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Madras Club

Seeking good company

The Ace of clubs in Chennai has a unique problem. Its status as the most exclusive club in the city brings it more attention - and corresponding solicitations for membership - than it desires, with the upshot that it practically bolts away from publicity. Madras Club (1832) is the second oldest surviving club in India after the Bengal Club in Calcutta (1827). It moved house twice before it settled down at Mowbrays Cupola, an elegant colonnaded mansion by the river Adyar in the south of the city.
Madras Club has had the privilege of entertaining members of the British monarchy, including the Duke of Edinburgh in 1870, the Prince of Wales, (who later became King Edward VI) in 1875, the Prince of Wales (later King George V) in 1905, the Duke of Connaught in 1921 and the Prince of Wales (later King Edward VIII) in 1922.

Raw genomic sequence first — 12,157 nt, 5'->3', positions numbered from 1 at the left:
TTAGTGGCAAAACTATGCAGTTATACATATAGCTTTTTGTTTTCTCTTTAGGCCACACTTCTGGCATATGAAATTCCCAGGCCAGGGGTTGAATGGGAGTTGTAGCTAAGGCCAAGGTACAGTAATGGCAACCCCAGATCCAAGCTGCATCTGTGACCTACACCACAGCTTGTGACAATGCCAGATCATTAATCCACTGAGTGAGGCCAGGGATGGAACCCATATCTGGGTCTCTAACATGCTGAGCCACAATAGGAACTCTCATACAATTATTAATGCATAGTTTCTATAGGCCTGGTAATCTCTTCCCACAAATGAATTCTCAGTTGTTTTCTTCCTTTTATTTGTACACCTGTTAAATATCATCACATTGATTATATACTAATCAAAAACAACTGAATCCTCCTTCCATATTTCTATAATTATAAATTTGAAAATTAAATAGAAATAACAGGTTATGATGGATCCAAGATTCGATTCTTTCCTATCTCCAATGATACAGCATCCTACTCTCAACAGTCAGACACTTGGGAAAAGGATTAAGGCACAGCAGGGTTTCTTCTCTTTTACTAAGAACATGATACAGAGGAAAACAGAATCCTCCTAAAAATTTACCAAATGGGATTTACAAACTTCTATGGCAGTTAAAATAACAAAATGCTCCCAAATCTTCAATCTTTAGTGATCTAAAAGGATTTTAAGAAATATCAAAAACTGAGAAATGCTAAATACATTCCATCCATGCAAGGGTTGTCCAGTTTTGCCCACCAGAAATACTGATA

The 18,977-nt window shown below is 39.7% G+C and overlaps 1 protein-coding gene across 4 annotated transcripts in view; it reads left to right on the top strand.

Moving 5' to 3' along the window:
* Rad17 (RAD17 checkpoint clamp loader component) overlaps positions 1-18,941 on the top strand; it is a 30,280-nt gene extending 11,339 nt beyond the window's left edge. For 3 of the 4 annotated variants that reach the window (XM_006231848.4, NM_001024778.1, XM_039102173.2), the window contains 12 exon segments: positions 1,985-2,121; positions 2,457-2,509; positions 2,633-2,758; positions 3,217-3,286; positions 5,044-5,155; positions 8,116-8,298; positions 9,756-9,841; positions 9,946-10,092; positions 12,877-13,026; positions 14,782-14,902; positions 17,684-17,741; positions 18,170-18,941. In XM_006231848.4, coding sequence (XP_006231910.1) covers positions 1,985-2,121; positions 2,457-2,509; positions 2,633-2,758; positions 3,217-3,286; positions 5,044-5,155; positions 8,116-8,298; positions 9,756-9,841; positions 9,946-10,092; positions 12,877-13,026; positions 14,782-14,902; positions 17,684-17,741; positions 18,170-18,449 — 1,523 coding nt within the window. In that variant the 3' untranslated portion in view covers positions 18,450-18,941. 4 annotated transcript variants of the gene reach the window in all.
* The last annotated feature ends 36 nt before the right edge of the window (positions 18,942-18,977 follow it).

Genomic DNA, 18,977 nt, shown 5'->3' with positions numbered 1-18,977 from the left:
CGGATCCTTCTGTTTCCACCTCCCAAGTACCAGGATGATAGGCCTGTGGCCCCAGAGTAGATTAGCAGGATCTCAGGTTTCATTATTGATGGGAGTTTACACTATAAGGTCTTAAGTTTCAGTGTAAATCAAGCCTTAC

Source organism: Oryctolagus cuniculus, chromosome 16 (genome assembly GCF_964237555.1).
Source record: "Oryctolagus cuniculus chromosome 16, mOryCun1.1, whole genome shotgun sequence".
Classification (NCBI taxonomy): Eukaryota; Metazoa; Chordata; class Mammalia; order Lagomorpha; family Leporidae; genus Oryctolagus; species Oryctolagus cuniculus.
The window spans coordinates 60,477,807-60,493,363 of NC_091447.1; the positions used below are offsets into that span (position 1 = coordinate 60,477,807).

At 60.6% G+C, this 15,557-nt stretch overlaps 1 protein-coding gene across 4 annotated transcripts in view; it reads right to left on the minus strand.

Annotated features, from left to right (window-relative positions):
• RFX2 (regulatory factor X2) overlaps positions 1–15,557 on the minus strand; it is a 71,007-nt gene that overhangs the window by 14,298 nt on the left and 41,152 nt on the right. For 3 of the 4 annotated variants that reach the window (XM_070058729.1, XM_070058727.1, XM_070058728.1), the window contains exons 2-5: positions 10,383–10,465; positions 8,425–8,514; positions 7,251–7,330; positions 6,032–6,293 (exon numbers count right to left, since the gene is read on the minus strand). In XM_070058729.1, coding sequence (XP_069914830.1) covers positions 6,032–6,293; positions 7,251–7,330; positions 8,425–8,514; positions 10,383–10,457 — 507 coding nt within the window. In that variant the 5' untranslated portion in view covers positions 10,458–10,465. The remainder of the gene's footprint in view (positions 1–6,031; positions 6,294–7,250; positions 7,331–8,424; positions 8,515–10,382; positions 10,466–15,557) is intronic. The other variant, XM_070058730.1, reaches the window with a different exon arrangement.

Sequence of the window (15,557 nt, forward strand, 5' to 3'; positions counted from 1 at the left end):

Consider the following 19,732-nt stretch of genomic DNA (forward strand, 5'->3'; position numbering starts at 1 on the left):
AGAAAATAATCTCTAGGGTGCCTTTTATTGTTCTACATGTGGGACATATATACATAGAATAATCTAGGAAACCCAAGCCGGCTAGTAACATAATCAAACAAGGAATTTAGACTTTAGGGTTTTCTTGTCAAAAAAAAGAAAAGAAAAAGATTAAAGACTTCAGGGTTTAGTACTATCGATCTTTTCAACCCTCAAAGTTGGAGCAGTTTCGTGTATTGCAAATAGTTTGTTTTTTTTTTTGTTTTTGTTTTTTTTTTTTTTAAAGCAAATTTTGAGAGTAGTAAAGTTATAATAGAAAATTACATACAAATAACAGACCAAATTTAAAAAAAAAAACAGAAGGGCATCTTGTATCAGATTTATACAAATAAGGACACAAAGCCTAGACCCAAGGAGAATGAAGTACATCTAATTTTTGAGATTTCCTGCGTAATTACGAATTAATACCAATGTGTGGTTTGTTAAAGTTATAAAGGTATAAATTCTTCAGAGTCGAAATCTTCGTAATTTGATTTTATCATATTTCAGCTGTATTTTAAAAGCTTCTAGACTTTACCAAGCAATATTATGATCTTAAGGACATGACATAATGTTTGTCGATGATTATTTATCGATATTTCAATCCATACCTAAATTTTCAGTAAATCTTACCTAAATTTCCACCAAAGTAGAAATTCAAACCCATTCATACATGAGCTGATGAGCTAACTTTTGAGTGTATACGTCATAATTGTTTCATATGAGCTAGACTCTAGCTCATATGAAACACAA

It is today home to modern aristocrats across politics, films, literature, law, medicine and other professions. "We consider the merits of the individual and look for a certain quality called 'clubbability', " says Vijay Narayan, lawyer and committee member, going on to qualify this quality thus: "Can other members get along with this new member;would they be comfortable having him/her at their table?" Affordability is never the issue - the asking price of Rs 8 lakh for full membership is hardly a problem for most applicants - but eligibility is. Interestingly, women have full and equal rights as men at this club.

The club's USP is that its membership, though technically always open, is, for all intents and purposes not for sale. Although they can admit up to 350 members (with full rights), the present tally is only 300 and they'd like to keep it that way.


Rs 8 lakh


Unofficially 'closed'


Actor Arvind Swamy, cinematographer Rajiv Menon, Union Minister of State for Environment, Jayanti Natarajan, Kalanithi and Dayanidhi Maran

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